In most games of Hold ’em poker, the big blind (BB) is a full-sized bet for the first round of play. For example, in a $10/$20 game, the BB is $10, which basically means you only have to check in order to see a flop. No matter how bad your cards are (yes, even the proverbial “worst hand” of 7-2o), you should never fold a big blind hand in an unraised pot, because lightening does strike at times and you’re already commited to the $$$ anyway. Of course, you may raise or reraise if you wish and we’ll talk about that in just a bit.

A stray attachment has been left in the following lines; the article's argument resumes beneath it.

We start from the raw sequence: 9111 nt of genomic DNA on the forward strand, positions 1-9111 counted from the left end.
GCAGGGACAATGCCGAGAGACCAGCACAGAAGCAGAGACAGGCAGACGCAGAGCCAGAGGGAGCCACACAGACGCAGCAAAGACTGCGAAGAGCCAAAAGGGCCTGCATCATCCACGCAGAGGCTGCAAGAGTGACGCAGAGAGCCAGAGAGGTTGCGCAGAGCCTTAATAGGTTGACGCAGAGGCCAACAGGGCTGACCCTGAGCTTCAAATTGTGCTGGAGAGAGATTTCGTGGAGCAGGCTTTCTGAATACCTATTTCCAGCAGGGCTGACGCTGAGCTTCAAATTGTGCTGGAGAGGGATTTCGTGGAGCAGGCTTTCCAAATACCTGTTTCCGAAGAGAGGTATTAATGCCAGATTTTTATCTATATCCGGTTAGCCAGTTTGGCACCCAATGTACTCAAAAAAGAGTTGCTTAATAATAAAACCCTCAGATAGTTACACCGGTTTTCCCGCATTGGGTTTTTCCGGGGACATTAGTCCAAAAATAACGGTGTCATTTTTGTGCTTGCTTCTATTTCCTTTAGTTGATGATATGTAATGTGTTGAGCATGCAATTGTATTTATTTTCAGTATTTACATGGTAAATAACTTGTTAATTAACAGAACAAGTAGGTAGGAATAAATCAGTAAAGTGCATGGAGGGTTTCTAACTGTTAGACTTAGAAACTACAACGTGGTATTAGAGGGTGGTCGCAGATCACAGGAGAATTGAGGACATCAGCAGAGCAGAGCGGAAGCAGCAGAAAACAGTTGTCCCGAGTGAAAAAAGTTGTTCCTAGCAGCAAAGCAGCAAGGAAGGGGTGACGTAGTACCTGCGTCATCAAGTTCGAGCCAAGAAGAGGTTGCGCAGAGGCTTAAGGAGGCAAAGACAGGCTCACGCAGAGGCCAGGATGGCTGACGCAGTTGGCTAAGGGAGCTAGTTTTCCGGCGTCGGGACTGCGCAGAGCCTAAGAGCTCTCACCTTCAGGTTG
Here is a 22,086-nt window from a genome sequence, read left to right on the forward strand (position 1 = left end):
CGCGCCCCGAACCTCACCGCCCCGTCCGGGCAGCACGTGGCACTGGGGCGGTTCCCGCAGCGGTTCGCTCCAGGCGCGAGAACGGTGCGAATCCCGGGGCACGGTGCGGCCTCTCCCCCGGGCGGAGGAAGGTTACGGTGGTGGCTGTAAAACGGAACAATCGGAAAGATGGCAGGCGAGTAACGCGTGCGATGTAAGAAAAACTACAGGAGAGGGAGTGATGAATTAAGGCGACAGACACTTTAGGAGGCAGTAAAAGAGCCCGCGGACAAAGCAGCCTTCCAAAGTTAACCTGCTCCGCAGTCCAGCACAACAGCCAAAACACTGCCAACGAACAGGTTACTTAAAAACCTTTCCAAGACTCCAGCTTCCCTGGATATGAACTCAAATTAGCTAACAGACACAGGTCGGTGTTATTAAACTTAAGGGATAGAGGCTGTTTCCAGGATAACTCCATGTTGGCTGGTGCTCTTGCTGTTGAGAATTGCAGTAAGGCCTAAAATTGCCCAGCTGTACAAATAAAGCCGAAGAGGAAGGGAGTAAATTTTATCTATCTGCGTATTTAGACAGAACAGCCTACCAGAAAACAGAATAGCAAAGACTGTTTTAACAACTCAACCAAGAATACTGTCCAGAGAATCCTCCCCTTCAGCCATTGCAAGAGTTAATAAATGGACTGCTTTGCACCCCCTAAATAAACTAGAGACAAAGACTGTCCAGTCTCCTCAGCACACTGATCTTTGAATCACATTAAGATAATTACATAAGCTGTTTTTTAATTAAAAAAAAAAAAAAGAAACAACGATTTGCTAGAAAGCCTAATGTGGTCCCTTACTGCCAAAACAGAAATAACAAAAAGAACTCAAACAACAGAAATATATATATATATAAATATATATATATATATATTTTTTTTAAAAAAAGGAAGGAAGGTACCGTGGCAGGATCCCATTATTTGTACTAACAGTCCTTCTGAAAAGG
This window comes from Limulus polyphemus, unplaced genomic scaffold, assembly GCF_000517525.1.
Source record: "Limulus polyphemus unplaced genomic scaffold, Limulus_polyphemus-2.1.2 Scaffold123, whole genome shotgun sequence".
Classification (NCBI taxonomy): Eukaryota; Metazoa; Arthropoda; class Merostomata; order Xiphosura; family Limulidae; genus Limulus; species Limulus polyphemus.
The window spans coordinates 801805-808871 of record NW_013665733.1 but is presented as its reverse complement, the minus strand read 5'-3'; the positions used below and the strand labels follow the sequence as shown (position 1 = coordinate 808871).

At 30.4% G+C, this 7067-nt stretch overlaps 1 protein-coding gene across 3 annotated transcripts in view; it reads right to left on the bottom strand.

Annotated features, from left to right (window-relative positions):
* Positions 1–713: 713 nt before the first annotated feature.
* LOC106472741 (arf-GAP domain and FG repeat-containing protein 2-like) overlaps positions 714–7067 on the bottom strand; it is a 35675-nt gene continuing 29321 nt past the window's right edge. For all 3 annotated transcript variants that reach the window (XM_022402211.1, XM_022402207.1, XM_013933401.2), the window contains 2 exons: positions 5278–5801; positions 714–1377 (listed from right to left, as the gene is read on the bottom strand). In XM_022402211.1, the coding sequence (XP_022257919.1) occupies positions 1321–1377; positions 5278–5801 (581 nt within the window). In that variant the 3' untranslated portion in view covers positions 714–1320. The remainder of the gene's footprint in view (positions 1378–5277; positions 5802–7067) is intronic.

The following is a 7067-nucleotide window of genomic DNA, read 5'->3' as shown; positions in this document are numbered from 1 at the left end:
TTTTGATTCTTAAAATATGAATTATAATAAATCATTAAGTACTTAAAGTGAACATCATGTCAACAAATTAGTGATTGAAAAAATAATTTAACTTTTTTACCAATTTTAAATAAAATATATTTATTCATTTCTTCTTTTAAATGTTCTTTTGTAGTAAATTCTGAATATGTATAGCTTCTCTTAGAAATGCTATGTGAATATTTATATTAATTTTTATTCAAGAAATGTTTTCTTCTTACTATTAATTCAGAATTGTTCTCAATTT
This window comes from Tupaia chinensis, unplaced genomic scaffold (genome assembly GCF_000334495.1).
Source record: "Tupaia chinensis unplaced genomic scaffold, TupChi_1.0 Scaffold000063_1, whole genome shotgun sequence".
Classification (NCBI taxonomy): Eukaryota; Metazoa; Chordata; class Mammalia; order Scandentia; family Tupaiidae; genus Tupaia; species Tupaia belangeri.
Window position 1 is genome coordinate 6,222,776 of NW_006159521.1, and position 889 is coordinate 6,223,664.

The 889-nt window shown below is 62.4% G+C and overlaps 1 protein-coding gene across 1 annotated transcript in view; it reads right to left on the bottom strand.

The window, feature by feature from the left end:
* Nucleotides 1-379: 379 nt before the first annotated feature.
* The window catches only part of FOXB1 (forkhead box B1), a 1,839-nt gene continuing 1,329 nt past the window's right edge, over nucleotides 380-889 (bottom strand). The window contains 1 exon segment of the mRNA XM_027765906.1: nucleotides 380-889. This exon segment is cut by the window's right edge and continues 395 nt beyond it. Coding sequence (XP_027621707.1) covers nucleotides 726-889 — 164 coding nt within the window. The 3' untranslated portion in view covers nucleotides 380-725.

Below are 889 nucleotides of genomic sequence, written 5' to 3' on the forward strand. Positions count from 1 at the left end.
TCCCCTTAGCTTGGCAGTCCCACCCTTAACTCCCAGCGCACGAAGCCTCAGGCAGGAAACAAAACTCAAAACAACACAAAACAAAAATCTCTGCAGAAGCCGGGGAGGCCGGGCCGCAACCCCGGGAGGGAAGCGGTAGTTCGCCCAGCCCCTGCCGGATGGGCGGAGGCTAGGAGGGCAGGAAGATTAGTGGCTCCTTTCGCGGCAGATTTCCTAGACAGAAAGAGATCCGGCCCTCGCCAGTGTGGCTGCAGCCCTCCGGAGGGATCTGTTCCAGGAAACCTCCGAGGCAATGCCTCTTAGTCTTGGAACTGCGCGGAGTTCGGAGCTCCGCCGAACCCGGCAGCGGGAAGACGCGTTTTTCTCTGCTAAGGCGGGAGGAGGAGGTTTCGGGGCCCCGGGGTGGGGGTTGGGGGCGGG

However, the most important decision for a player in the BB is usually whether or not to call a raise (or two or three) and/or re-raise. A lot of players feel they must “protect” their blind bet from others who would steal it, so they automatically call any raise even though they may have that 7-2o as pocket cards. And don’t kid yourself; it’s very worthwhile to try and steal the blinds, especially when you consider that the expected value (EV) for a hand in a somewhat “loose” $10/$20 Hold ’em game is about $1, maybe $1.25. So, let’s say a player on the button, who bets in front of the blinds pre-flop, has a decent, though not great hand like A-6s and s/he has noticed that the players in the blinds usually fold to a raise. If everyone else has folded up to this point, the player on the button (the “acting” dealer for this hand) should raise with the idea of stealing the blinds. Unfortunately, such a tactic won’t work every time, so the expected value of such a play is somewhat less than the $15 in the blinds ($5 in the small blind and $10 in the big blind), but whatever the EV is, it’s more than $1 and is undoubtedly many times higher than the EV for A-6s played all the way through from the button. Even if our semi-bluffer has to play out the hand, s/he’s not sitting dead in the water with cards like A-6s, so the pot can still be won, even if one or another (or both) of the blinds call the raise. But we’ll talk more about that when I discuss playing from the button in a future lesson.